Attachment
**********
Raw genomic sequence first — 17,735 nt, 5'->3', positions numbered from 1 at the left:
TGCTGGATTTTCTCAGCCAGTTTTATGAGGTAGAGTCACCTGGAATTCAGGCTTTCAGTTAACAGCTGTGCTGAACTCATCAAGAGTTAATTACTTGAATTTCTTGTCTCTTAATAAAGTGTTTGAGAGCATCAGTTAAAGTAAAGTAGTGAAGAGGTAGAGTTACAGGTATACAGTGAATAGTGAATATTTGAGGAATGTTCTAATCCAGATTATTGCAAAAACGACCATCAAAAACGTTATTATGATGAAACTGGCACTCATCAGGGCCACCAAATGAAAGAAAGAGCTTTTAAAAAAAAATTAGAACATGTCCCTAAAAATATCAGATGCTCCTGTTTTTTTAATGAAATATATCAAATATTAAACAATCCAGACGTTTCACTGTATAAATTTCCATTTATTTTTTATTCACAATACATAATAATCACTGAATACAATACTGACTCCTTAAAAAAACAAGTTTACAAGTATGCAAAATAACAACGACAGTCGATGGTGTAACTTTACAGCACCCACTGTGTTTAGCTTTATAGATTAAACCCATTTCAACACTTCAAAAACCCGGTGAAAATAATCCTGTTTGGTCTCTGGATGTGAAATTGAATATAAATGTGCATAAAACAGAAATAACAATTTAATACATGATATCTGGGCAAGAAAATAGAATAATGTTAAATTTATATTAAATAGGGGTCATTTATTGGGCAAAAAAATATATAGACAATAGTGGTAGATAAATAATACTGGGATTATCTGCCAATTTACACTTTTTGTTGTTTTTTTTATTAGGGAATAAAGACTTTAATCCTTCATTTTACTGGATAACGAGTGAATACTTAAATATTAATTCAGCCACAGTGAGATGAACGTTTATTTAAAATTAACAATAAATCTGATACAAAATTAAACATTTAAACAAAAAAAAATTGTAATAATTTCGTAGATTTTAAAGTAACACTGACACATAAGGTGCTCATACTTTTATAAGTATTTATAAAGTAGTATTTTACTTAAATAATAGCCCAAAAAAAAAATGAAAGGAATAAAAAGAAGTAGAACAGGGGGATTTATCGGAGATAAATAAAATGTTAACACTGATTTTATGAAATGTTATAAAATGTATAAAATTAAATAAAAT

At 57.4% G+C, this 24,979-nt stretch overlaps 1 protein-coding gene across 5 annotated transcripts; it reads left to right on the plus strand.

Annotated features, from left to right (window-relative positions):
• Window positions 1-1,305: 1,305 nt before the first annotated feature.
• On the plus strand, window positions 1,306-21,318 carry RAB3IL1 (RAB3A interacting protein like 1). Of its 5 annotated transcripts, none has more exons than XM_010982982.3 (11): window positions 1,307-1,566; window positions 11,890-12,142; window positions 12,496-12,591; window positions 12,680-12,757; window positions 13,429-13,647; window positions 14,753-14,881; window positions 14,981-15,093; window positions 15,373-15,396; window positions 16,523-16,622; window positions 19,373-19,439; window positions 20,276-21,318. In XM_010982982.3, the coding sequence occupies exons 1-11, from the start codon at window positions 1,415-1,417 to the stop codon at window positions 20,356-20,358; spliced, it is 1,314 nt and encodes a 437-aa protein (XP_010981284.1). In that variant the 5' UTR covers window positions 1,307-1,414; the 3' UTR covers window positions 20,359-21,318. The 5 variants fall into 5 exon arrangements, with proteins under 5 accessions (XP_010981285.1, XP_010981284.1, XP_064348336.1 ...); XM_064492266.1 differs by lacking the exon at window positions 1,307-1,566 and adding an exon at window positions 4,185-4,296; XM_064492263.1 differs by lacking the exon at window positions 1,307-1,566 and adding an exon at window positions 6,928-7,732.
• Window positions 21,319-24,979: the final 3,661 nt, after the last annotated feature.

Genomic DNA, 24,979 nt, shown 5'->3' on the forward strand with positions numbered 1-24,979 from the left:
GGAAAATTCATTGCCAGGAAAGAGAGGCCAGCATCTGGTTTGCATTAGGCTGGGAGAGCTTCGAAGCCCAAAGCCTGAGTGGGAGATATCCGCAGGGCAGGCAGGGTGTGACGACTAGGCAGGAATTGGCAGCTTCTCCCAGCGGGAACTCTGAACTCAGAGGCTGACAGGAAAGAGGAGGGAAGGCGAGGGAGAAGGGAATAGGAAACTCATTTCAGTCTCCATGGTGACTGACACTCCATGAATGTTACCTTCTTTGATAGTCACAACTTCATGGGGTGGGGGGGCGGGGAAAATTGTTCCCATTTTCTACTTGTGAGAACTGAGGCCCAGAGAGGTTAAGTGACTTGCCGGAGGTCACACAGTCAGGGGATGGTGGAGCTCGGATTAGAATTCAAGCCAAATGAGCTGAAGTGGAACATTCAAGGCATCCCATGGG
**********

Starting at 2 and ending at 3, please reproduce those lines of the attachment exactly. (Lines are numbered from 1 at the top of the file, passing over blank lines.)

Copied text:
TGCTGGATTTTCTCAGCCAGTTTTATGAGGTAGAGTCACCTGGAATTCAGGCTTTCAGTTAACAGCTGTGCTGAACTCATCAAGAGTTAATTACTTGAATTTCTTGTCTCTTAATAAAGTGTTTGAGAGCATCAGTTAAAGTAAAGTAGTGAAGAGGTAGAGTTACAGGTATACAGTGAATAGTGAATATTTGAGGAATGTTCTAATCCAGATTATTGCAAAAACGACCATCAAAAACGTTATTATGATGAAACTGGCACTCATCAGGGCCACCAAATGAAAGAAAGAGCTTTTAAAAAAAAATTAGAACATGTCCCTAAAAATATCAGATGCTCCTGTTTTTTTAATGAAATATATCAAATATTAAACAATCCAGACGTTTCACTGTATAAATTTCCATTTATTTTTTATTCACAATACATAATAATCACTGAATACAATACTGACTCCTTAAAAAAACAAGTTTACAAGTATGCAAAATAACAACGACAGTCGATGGTGTAACTTTACAGCACCCACTGTGTTTAGCTTTATAGATTAAACCCATTTCAACACTTCAAAAACCCGGTGAAAATAATCCTGTTTGGTCTCTGGATGTGAAATTGAATATAAATGTGCATAAAACAGAAATAACAATTTAATACATGATATCTGGGCAAGAAAATAGAATAATGTTAAATTTATATTAAATAGGGGTCATTTATTGGGCAAAAAAATATATAGACAATAGTGGTAGATAAATAATACTGGGATTATCTGCCAATTTACACTTTTTGTTGTTTTTTTTATTAGGGAATAAAGACTTTAATCCTTCATTTTACTGGATAACGAGTGAATACTTAAATATTAATTCAGCCACAGTGAGATGAACGTTTATTTAAAATTAACAATAAATCTGATACAAAATTAAACATTTAAACAAAAAAAAATTGTAATAATTTCGTAGATTTTAAAGTAACACTGACACATAAGGTGCTCATACTTTTATAAGTATTTATAAAGTAGTATTTTACTTAAATAATAGCCCAAAAAAAAAATGAAAGGAATAAAAAGAAGTAGAACAGGGGGATTTATCGGAGATAAATAAAATGTTAACACTGATTTTATGAAATGTTATAAAATGTATAAAATTAAATAAAAT

At 57.4% G+C, this 24,979-nt stretch overlaps 1 protein-coding gene across 5 annotated transcripts; it reads left to right on the plus strand.